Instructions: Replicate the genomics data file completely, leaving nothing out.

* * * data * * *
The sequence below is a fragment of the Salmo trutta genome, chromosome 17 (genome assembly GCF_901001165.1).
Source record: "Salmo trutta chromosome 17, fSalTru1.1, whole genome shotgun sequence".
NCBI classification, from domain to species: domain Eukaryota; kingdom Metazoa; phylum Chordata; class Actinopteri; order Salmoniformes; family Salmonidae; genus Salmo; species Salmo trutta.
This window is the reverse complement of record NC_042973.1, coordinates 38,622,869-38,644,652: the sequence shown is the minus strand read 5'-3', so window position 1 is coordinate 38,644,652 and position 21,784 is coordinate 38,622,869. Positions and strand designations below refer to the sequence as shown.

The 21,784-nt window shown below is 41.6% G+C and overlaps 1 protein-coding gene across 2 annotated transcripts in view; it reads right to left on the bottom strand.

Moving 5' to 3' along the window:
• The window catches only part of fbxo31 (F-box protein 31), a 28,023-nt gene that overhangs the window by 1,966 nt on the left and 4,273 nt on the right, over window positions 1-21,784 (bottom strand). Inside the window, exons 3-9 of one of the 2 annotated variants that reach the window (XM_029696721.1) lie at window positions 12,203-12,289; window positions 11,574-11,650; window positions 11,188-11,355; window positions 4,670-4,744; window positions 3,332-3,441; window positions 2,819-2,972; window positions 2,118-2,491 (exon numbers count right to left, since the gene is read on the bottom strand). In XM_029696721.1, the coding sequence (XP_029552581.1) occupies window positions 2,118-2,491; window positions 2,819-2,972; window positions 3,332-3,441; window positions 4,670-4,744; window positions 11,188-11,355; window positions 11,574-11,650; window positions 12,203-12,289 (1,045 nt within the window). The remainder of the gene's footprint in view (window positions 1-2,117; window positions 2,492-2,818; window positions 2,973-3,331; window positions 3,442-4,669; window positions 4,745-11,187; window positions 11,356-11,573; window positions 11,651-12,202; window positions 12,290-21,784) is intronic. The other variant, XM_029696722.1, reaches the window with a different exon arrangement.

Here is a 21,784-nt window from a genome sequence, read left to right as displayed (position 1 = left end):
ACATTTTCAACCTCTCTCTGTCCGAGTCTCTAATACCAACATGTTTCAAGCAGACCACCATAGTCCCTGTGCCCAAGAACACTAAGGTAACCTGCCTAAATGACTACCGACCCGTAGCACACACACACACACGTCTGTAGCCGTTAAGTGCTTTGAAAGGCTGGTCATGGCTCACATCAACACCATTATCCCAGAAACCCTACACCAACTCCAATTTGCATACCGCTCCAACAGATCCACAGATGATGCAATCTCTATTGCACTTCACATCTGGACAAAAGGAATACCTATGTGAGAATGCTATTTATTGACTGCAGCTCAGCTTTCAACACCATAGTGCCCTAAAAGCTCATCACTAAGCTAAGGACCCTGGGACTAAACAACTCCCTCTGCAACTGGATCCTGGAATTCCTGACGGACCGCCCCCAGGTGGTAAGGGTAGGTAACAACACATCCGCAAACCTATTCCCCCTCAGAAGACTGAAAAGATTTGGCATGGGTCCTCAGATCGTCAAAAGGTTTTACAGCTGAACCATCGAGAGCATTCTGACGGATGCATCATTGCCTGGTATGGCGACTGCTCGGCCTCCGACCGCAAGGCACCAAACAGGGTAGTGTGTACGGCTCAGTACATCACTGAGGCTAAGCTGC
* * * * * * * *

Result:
The sequence below is a fragment of the Salmo trutta genome, chromosome 17 (genome assembly GCF_901001165.1).
Source record: "Salmo trutta chromosome 17, fSalTru1.1, whole genome shotgun sequence".
NCBI classification, from domain to species: domain Eukaryota; kingdom Metazoa; phylum Chordata; class Actinopteri; order Salmoniformes; family Salmonidae; genus Salmo; species Salmo trutta.
This window is the reverse complement of record NC_042973.1, coordinates 38,622,869-38,644,652: the sequence shown is the minus strand read 5'-3', so window position 1 is coordinate 38,644,652 and position 21,784 is coordinate 38,622,869. Positions and strand designations below refer to the sequence as shown.

The 21,784-nt window shown below is 41.6% G+C and overlaps 1 protein-coding gene across 2 annotated transcripts in view; it reads right to left on the bottom strand.

Moving 5' to 3' along the window:
• The window catches only part of fbxo31 (F-box protein 31), a 28,023-nt gene that overhangs the window by 1,966 nt on the left and 4,273 nt on the right, over window positions 1-21,784 (bottom strand). Inside the window, exons 3-9 of one of the 2 annotated variants that reach the window (XM_029696721.1) lie at window positions 12,203-12,289; window positions 11,574-11,650; window positions 11,188-11,355; window positions 4,670-4,744; window positions 3,332-3,441; window positions 2,819-2,972; window positions 2,118-2,491 (exon numbers count right to left, since the gene is read on the bottom strand). In XM_029696721.1, the coding sequence (XP_029552581.1) occupies window positions 2,118-2,491; window positions 2,819-2,972; window positions 3,332-3,441; window positions 4,670-4,744; window positions 11,188-11,355; window positions 11,574-11,650; window positions 12,203-12,289 (1,045 nt within the window). The remainder of the gene's footprint in view (window positions 1-2,117; window positions 2,492-2,818; window positions 2,973-3,331; window positions 3,442-4,669; window positions 4,745-11,187; window positions 11,356-11,573; window positions 11,651-12,202; window positions 12,290-21,784) is intronic. The other variant, XM_029696722.1, reaches the window with a different exon arrangement.

Here is a 21,784-nt window from a genome sequence, read left to right as displayed (position 1 = left end):
ACATTTTCAACCTCTCTCTGTCCGAGTCTCTAATACCAACATGTTTCAAGCAGACCACCATAGTCCCTGTGCCCAAGAACACTAAGGTAACCTGCCTAAATGACTACCGACCCGTAGCACACACACACACACGTCTGTAGCCGTTAAGTGCTTTGAAAGGCTGGTCATGGCTCACATCAACACCATTATCCCAGAAACCCTACACCAACTCCAATTTGCATACCGCTCCAACAGATCCACAGATGATGCAATCTCTATTGCACTTCACATCTGGACAAAAGGAATACCTATGTGAGAATGCTATTTATTGACTGCAGCTCAGCTTTCAACACCATAGTGCCCTAAAAGCTCATCACTAAGCTAAGGACCCTGGGACTAAACAACTCCCTCTGCAACTGGATCCTGGAATTCCTGACGGACCGCCCCCAGGTGGTAAGGGTAGGTAACAACACATCCGCAAACCTATTCCCCCTCAGAAGACTGAAAAGATTTGGCATGGGTCCTCAGATCGTCAAAAGGTTTTACAGCTGAACCATCGAGAGCATTCTGACGGATGCATCATTGCCTGGTATGGCGACTGCTCGGCCTCCGACCGCAAGGCACCAAACAGGGTAGTGTGTACGGCTCAGTACATCACTGAGGCTAAGCTGC